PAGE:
Want to live a long, healthy, prosperous life? Don’t live in sprawlsville.
Atlanta, I’m looking at you. Nashville, you too. Southern California’s Inland Empire: ouch. Meanwhile, break out the bubbly if you live in Atlantic City, Urbana/Champaign, or Santa Cruz — which all rank close to giants like New York and San Francisco as some of the most compact and connected metro areas in the U.S. That compact development brings a bounty of benefits you might not associate with those places.
That’s the lesson from Smart Growth America’s new report, “Measuring Sprawl 2014,” an update of their 2002 report, “Measuring Sprawl and Its Impact.”
A team of researchers gave a development index score to each of 221 metropolitan areas and 994 counties in the United States based on four main factors: residential and employment density; neighborhood mix of homes, jobs, and services; strength of activity centers and downtowns; and accessibility of the street network. These are the essential buildings blocks of smart growth.
Based on those factors, the most compact and connected metro areas are:
Now, let me defend my hometown — Washington, DC — and all the other cities that may have gotten an unfair shake. SGA notes that where it examined metro areas instead of counties, results got a little funky. After all, the DC metro area contains 16 counties, going way outside the city, while Detroit’s metro area includes only Wayne County. The upshot is that the DC area ranks 91st on the index based on its metro area while it ranks sixth based on its county.
But DC is still not anywhere close to placing on this list of most sprawling metros:
Take a close look at those index scores. They mean more than you may think.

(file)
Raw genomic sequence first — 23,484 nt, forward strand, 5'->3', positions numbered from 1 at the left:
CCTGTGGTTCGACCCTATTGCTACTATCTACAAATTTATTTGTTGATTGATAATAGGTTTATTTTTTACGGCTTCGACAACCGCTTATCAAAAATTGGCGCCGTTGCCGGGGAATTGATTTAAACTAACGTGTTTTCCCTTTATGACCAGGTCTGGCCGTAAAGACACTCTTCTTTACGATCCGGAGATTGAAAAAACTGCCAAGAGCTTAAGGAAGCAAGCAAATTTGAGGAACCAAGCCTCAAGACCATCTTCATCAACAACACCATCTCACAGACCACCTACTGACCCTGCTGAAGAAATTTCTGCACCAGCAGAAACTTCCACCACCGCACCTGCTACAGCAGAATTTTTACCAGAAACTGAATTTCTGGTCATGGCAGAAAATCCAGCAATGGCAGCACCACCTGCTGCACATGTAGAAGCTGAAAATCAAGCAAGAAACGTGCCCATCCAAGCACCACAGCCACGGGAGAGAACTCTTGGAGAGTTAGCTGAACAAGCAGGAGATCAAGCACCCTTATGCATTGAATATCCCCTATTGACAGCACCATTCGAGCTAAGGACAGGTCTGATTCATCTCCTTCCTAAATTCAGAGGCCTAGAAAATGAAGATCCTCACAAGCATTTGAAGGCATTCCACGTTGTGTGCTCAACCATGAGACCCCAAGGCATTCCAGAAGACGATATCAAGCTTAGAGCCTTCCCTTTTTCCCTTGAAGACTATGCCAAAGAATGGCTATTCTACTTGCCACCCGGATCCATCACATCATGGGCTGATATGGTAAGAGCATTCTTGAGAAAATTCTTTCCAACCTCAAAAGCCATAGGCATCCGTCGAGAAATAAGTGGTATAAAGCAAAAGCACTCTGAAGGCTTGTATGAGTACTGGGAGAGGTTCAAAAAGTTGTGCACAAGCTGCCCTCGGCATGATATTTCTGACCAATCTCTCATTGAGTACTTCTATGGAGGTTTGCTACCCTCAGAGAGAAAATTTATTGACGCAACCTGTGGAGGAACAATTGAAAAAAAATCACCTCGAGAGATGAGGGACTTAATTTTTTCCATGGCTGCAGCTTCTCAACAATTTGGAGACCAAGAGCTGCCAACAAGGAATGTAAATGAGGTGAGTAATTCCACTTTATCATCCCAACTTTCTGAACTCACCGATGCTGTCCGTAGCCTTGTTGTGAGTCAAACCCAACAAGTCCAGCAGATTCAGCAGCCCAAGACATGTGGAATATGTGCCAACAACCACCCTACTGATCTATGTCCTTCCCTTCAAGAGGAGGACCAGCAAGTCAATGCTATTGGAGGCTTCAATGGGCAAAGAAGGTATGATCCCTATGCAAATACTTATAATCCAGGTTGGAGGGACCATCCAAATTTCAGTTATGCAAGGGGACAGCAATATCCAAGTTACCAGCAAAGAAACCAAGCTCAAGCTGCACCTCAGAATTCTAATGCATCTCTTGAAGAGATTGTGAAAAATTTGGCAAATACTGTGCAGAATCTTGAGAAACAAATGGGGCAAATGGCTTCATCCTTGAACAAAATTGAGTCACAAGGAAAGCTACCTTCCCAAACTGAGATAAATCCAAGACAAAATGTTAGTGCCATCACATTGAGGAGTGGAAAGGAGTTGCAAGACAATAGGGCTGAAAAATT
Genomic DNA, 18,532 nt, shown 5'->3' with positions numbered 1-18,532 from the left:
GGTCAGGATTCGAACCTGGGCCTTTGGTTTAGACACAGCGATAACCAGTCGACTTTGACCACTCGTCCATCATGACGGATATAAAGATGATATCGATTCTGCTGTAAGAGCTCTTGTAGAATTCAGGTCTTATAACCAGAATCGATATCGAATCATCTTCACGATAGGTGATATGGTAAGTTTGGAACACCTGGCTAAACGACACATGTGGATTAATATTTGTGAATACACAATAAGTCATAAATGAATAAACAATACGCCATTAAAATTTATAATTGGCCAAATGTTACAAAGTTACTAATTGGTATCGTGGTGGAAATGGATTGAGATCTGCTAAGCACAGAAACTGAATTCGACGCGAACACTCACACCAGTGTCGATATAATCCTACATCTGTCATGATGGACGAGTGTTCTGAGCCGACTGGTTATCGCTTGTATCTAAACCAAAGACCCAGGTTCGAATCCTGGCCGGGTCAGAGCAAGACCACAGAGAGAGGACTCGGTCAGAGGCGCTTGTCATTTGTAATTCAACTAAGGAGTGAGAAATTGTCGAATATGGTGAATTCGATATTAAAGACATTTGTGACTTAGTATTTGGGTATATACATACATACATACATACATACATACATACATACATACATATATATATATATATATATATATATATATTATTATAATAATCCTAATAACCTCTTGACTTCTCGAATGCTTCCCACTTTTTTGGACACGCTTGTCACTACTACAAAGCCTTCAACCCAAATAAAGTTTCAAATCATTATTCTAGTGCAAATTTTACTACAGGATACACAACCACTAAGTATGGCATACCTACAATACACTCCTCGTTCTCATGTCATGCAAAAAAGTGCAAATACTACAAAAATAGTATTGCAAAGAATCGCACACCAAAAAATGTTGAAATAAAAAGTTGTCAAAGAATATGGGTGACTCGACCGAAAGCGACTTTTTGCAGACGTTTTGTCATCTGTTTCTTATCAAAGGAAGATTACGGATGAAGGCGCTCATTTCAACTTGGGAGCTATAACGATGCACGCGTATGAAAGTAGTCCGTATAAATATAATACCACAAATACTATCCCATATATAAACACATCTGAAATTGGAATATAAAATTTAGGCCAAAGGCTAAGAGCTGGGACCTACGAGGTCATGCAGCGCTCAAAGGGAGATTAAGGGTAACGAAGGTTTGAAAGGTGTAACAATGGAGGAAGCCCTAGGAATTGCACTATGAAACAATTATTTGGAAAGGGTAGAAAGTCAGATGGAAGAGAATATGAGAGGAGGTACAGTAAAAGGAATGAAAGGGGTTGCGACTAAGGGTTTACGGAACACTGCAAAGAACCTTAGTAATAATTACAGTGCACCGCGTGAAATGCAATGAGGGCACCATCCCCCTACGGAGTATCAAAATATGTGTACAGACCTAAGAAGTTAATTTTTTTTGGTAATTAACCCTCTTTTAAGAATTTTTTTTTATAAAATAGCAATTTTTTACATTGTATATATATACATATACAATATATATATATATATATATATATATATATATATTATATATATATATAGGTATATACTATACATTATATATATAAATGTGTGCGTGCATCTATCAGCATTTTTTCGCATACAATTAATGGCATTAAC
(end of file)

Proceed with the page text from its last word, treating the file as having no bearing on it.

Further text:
For every 10 percent increase in the index score at the metro level, there is:
- a 4.1 percent increase in economic mobility, or the probability that a child born to a family in the bottom quintile of the national income distribution reaches the top quintile of the national income distribution by age 30
- a 1.1 percent increase in housing costs relative to income — but a 3.5 percent decrease in transportation costs relative to income. That means the combined costs of housing and transportation fall when communities become more compact. Households in the worst-ranked Hickory, North Carolina, spend a whopping 29 percent of their income on transportation, about two-and-a-half times the percentage San Franciscans spend
- a 3.9 percent increase in the walk mode share
- an 11.5 percent increase in the transit mode share
Surprisingly, the higher rates of walking and transit use in compact places don’t seem to translate to a proportional decline in driving. SGA found just a 0.6 percent decline in vehicle ownership and a 0.5 percent decline in driving time for every 10 percent bump in index score.
At the county level, for every doubling in the index score, life expectancy increases by about 4 percent, or about three years.
A whole host of health and safety risks factor into the link between sprawl and life expectancy. For one, the risk of a fatal collision rises with sprawl. “Counties with less sprawl have more car crashes,” the authors write, “but fewer of those crashes are fatal. For every 10 percent increase in the Index, fatal crashes decrease by almost 15 percent.”
Obesity and body mass index, blood pressure and diabetes also rise with sprawl. Air quality worsens.
Communities can change their built environment and all the health and economic indicators that go with it. They can enact zoning codes to encourage mixed use development, like Santa Barbara did. They can promote downtown residency and reinvestment in existing housing stock, like Madison. They can follow Los Angeles’s example and jumpstart development around transit stations, increasing allowable density and reducing parking requirements in those places.
Density isn’t destiny — unless communities do nothing to change.